When did we start hating presidents? Openly, that is.
In the '50s, the urban liberals patronized Ike. Tolerated him. That dopey smile, those golf clubs. Suburban banality personified. Was he paternal or avuncular? As if he'd know the difference, poor man.
Nixon always had his rabid detractors, but the famous Silent Majority wasn't eager to embrace the rhetoric of shaggy collegians who danced around blazing flags and rooted for Uncle Ho.
Carter wasn't constantly eviscerated by the mainstream media teased for his bout with a killer rabbit, yes, and regarded by the wags as an extra from "Hee Haw" who wandered off the set. But he was the president, and that counted for something.
Then came Reagan. In the '80s, open contempt for a sitting president was no longer sole property of the intelligentsia. From MTV videos to fiction to "Saturday Night Live" to editorials, the culture pronounced a unanimous verdict: This guy is nuts, and he is going to KILL US ALL.
He was stupid, for starters. Only simpletons were that happy. Deep, smart people wore black and frowned and sat in the corner chain-smoking over the latest issue of the Nation. And he was an actor! (Years later these same critics would secretly regard Martin Sheen as the finest president of their lifetimes.)
Reagan was an economic illiterate in the grip of voodoo theories! His policies starved the treasury, brought on a recession and led to higher interest rates. Granted, the recession he inherited turned into a long boom and interest rates declined but those are details.
Troublesome facts aside, we all recall the Great Depression of the '80s, don't we? Donald Trump amusing himself by throwing homeless people off the roof of his building. Breadlines that laced through three states. Security camera footage of Reagan himself sneaking into savings and loans to cook the books.
He was heartless! He didn't talk about AIDS at first as if the people at risk would have taken sex tips from a 72-year-old they didn't like. As if a presidential order clearing Needle Park and shutting down the bathhouses would have met huzzahs.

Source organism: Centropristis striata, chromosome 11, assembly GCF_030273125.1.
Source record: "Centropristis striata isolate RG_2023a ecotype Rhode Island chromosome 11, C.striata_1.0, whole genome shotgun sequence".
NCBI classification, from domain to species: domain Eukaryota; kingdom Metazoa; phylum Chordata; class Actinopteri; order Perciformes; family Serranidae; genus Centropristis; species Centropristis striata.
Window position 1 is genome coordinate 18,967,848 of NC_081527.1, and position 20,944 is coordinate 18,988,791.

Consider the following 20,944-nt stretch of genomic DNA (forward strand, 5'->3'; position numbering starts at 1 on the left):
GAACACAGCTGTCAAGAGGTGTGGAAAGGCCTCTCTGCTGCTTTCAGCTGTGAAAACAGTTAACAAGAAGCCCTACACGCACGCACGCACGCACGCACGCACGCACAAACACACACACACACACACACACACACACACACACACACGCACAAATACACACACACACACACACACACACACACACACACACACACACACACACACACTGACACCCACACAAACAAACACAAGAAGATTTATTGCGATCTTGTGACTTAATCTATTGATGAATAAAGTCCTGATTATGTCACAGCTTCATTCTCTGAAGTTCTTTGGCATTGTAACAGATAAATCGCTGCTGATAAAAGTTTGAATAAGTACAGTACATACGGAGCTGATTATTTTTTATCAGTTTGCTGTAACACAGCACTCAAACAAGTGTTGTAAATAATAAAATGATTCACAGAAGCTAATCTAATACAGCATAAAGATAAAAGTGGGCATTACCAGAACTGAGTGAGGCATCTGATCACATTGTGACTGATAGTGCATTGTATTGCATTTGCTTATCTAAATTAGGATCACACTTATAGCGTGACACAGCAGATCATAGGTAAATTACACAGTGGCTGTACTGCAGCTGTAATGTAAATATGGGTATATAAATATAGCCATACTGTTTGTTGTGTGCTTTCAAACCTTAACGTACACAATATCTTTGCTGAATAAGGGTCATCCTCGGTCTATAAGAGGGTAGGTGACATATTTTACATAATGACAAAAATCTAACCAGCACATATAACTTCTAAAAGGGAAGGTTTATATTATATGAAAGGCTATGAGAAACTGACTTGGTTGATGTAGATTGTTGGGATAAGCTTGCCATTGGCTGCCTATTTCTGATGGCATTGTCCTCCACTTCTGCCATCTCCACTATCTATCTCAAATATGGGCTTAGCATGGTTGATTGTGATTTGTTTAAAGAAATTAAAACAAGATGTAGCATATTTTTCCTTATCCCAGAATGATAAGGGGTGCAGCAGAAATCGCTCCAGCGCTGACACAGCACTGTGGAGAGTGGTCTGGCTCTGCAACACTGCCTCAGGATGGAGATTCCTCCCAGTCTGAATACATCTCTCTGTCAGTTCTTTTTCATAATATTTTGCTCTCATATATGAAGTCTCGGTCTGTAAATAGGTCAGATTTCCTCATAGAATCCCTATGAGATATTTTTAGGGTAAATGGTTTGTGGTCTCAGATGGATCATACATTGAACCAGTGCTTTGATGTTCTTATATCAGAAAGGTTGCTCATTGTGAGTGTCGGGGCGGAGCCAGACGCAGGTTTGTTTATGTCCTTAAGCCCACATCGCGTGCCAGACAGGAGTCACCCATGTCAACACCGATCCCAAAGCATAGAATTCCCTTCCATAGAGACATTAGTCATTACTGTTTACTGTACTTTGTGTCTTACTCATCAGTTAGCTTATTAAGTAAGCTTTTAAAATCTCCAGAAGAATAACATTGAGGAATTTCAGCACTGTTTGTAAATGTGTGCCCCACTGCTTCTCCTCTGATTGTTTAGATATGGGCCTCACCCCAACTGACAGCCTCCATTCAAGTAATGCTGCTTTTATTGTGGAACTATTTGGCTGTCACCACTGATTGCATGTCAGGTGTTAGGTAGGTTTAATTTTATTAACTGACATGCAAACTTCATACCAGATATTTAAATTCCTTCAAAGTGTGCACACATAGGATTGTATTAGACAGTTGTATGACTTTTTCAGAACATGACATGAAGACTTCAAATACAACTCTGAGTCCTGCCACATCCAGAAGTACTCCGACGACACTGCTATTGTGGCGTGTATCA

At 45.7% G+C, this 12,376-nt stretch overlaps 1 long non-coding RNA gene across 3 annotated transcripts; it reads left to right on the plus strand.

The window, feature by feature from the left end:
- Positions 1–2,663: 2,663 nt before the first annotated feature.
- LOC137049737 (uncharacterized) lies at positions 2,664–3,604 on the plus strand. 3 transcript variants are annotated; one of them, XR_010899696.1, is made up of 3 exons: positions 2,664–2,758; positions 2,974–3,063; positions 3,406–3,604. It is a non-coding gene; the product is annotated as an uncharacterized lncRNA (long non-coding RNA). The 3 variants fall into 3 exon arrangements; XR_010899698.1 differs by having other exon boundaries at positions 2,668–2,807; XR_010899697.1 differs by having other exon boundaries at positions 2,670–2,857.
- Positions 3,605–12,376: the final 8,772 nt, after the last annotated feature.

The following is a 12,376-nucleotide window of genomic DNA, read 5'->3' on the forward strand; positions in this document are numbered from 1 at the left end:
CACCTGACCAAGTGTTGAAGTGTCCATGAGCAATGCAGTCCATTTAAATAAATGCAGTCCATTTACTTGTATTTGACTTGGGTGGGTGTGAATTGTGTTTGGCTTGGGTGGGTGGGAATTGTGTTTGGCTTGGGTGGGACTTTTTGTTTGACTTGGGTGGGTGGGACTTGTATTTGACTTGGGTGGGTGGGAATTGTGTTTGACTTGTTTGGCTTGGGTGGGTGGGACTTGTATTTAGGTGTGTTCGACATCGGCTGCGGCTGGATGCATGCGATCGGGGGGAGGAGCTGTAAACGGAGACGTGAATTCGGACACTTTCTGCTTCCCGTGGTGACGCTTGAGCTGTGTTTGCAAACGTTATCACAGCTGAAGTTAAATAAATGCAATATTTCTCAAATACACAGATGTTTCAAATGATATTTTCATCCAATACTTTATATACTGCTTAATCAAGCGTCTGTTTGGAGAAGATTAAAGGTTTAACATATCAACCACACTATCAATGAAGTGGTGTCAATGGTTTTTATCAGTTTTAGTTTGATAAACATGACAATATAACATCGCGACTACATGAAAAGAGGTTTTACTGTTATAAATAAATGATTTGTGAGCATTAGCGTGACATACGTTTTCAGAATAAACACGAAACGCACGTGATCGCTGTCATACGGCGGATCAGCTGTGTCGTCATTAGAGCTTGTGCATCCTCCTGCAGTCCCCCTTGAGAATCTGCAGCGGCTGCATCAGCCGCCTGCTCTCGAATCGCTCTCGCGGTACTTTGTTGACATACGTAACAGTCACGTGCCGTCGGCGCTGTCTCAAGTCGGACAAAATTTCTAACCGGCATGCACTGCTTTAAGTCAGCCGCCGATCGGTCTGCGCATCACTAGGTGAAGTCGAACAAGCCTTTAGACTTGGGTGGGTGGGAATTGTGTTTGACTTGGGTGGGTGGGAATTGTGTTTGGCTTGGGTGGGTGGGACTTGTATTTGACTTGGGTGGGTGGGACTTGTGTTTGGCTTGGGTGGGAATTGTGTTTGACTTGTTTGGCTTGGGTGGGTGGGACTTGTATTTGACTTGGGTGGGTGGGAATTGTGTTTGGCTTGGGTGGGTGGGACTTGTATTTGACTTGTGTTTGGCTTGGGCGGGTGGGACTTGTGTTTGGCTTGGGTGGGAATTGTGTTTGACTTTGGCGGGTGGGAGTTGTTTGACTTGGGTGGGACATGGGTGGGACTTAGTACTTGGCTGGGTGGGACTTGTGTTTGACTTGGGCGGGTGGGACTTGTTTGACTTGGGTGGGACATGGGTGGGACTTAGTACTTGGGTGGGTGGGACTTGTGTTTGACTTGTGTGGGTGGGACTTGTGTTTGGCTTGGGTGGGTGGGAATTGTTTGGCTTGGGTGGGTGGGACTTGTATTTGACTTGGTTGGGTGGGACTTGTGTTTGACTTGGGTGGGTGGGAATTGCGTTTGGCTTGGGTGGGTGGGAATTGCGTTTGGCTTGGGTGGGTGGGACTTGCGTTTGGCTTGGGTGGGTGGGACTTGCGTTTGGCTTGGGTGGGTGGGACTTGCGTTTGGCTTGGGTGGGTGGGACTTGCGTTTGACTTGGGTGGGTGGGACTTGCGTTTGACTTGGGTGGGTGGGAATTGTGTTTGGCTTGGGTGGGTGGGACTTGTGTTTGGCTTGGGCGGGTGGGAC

He was religious! OK, all presidents have to say God-type stuff, but people feared Reagan would calmly order a nuclear strike, believing that Jesus would appear to bat incoming Soviet missiles from the sky.
Anything else? Oh, right: He was a warmonger.
But please don't suggest all that mongering accomplished anything. No, the Soviet Union was a house of cards. With termite riddled walls. And a foundation of sand. In a typhoon. During an earthquake. It would have gone any day, and if Reagan did anything he just exhaled a small gust of breath that brought the whole rotten thing down.
Even if that were true, and it's not, at least it gives him credit for giving the USSR a nudge. There are always those who see tyrannies and wonder how they might be persuaded to play nice. It's as if there were a bear prowling around, and the villagers decided to stake out a few infants for supper in hopes the beast would go away.
Reagan preferred to shoot the bear. One hopes the verdict of history will be simple: nice aim.
Yes, this rhetoric continued during Clinton. Elements of the right became utterly unhinged by Clinton's ability to rise above his attackers and connect with the voters, just as Reagan had done. You could say the right was reacting to the incessant Reagan-bashing, but in the end it changed no hearts.
No doubt George W. Bush also waits content for the judgment of history; if he wins a second term and secures the peace, he may think he'll go down in the books like Reagan.
But history isn't written by the victors anymore. History is written by the historians. By the people who write masters' theses with titles like "Janet Jackson and Abu Ghraib: The Inappropriate Breast and Postmodern Paradigms of Oligarchical Media Meta-themes." Such bright minds are more likely to bury Reagan than to praise him, and drape the headstone with garlic just in case.
We can no longer agree to disagree, apparently. The other side isn't just wrong; it's evil.